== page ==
That time I nearly killed my grandmother

My father was always a bit vague about how he got his interest in natural history. He remembered an aquarium full of freshwater life at his primary school. He spoke of finding caterpillars and moths on his paper round, and a mole cricket when he was evacuated to Yorkshire during the Blitz. By the time he was a young man, it was deeply ingrained and he spent hours trooping across Wimbledon Common, Bookham Common and the City of London bombed sites collecting insects and plants. Wherever it came from, he certainly did not get any wildlife interest from his mother — she hated creepy-crawlies, and although she fed the sparrows in her garden, she could not pick up a frog, and a newt would probably have given her conniptions.

I always found it odd that though ‘Nana’ was such a tough old bird, she had the squeamishness of a parody Victorian maiden. Widowed, with my 5-year-old father, and a newborn babe-in-arms, at age 24, she worked as a single mum in an era when this carried a terrible stigma — surviving bombed-out London during World War 2, becoming a supervisor in a munitions factory, before remarrying, out-living her 8 siblings, a second husband and a late-onset boyfriend, and surviving scrawny but vigorous until she was 93. Yet she despised mud and dirt, could not stand the sight of blood, and I nearly caused a significant family rift when, as a young teenager, I tried to use the word ‘guts’ in a scrabble game.

When I was about 12 Nana and Grandad Clifford came to stay in our house in Newhaven, when we went off to Swanage for our family summer holiday. Whilst we trekked across the Purbeck hills to see Old Harry Rock, Lulworth Cove and Corfe Castle, she and Cliff would visit the pub in Newhaven for a half of Guinness each, or potter in the garden. I never questioned the sleeping arrangements: she would be in my room, Cliff would be next door in my Brother Peter’s.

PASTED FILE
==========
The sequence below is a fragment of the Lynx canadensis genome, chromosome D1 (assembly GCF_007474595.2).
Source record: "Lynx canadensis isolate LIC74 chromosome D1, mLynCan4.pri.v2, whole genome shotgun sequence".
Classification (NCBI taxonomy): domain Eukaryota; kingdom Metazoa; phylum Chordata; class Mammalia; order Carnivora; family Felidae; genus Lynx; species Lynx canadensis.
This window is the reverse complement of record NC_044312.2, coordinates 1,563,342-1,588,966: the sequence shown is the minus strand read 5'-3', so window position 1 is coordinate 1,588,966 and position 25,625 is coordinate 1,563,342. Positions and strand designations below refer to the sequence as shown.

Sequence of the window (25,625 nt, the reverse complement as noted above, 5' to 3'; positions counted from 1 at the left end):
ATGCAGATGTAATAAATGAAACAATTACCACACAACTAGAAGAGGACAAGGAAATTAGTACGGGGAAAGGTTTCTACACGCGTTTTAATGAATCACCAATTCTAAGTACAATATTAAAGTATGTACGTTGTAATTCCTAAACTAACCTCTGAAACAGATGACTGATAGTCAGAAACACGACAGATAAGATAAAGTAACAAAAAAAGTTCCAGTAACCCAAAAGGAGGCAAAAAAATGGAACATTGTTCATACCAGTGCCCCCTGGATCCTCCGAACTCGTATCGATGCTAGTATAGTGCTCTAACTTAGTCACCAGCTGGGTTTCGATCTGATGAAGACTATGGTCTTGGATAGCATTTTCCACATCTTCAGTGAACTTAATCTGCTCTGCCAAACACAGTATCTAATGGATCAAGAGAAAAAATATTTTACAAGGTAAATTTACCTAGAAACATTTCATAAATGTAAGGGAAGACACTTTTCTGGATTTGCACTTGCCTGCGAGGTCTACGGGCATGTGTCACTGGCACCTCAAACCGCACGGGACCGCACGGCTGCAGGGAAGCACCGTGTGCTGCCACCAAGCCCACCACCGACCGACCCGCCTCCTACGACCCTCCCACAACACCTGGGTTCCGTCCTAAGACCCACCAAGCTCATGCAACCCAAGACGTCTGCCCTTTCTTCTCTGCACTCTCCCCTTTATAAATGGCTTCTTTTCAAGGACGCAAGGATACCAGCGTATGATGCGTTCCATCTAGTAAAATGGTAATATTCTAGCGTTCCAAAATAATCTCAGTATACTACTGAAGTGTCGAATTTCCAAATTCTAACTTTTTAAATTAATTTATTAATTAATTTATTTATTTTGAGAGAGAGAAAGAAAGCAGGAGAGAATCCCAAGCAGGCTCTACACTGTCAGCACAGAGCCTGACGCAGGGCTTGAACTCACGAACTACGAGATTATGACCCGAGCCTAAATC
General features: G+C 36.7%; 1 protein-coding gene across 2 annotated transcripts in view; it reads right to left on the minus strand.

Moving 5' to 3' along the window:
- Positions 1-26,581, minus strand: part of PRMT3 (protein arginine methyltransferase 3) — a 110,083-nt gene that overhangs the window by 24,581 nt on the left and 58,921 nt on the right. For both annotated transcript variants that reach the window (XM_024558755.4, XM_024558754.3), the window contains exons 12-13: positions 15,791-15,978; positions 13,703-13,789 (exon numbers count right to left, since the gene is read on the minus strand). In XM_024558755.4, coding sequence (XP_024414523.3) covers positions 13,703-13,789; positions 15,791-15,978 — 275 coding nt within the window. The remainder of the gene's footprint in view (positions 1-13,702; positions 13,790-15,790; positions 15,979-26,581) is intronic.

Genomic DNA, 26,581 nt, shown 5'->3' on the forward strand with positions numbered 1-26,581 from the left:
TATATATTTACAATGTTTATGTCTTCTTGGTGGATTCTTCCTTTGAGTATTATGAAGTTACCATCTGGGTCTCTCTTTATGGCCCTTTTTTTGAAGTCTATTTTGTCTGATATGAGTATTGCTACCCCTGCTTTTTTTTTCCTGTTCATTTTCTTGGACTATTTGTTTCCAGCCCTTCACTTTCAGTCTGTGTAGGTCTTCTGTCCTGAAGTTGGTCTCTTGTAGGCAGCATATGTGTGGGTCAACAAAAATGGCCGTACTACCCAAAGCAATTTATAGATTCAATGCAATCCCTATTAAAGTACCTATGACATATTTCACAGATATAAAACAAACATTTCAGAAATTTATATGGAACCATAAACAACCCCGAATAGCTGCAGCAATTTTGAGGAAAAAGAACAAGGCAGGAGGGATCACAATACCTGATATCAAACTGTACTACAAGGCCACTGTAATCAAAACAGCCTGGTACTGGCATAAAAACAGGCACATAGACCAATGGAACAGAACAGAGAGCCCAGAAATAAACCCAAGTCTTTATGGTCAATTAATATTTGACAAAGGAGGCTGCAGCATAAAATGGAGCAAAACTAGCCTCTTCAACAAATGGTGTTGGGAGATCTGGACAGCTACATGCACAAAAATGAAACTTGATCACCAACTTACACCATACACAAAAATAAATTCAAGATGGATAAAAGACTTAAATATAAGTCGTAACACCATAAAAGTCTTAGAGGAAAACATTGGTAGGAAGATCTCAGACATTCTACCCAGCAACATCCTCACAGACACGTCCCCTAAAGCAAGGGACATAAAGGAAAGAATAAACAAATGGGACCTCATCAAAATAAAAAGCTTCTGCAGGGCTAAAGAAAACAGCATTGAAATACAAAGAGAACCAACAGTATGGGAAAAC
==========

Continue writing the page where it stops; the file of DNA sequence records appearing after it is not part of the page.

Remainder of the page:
Her delicate sensibilities emerged within minutes. The first thing she made me do was take down a long narrow poster showing a cut-away diagram of a Saturn V rocket. About half way down, a round-oval fuel tank was helpfully coloured in bright red, but she said it looked too much like the stomach of a medically dissected dead body. It had to go.

Bemused, I took it down and we left, but although I did not realize it, I had left her a much worse time-bomb resting on my chest of drawers.

The caterpillars of the privet hawk moth, Sphinx ligustri, had come to me as hatchlings, tiny 10-mm worms from a neighbour’s garden. They had done well in an an old aquarium covered with a strip of net curtain. I had remembered to replenish the privet stalks fairly regularly, and nearly a year later, by the time they were fully grown, electric blue and as big as my thumb, nine of the original twelve larvae had survived to pupate in the few centimetres of soil at the bottom of the tank.

When we returned from the Purbeck, that August, we were getting compaints before all the suitcases were even in the front door. The giant moths had started to emerge, and after they had hung from the twigs to expand and dry their wings, they began to make exploratory flutterings late one night after Nana had turned in. Very soon their were several large vigorous hawk moths beating their powerful wings against the restraining gauze of the lid. This ghostly quivering was too much for Nana. Rudely roused from sleep, and on the verge of a heart attack, she had abandoned the bedroom, closed the door, and did not return. Next day she sent Cliff in to gather up her belongings. She was still visibly shaking as she recounted the terror that had been unleashed on her that night.

When I went upstairs to check on them, some of the hawks were still alive, but they were all worn and battered, frayed and faded, almost beyond recognition, as they had awoken each evening to try again to fly off into the night.

To this day I have never seen another live privet hawk moth, or the giant sphinx-like caterpillars, but people occasionally send me pictures, asking what is the monster they’ve found in the garden. Nana continued to abhor insects. I once had to go round to her house in South Norwood to retrieve a giant stag beetle she’d imprisoned with a flower pot on the lawn, and which she would not venture near.

I’m sorry she was so frightened of my moths, and I try to be understanding now, when other seemingly well-adjusted adults exhibit unreasonable fear of large insects. But I still remember my disappointment at seeing the damaged and abraded results of my year-long rearing experiment. One or two might have been preserved for the collection, but none looked anything like the handsome pink and chocolate  beasts I had seen in the picture books, and which now taunt me from the email attachments of my correspondents.

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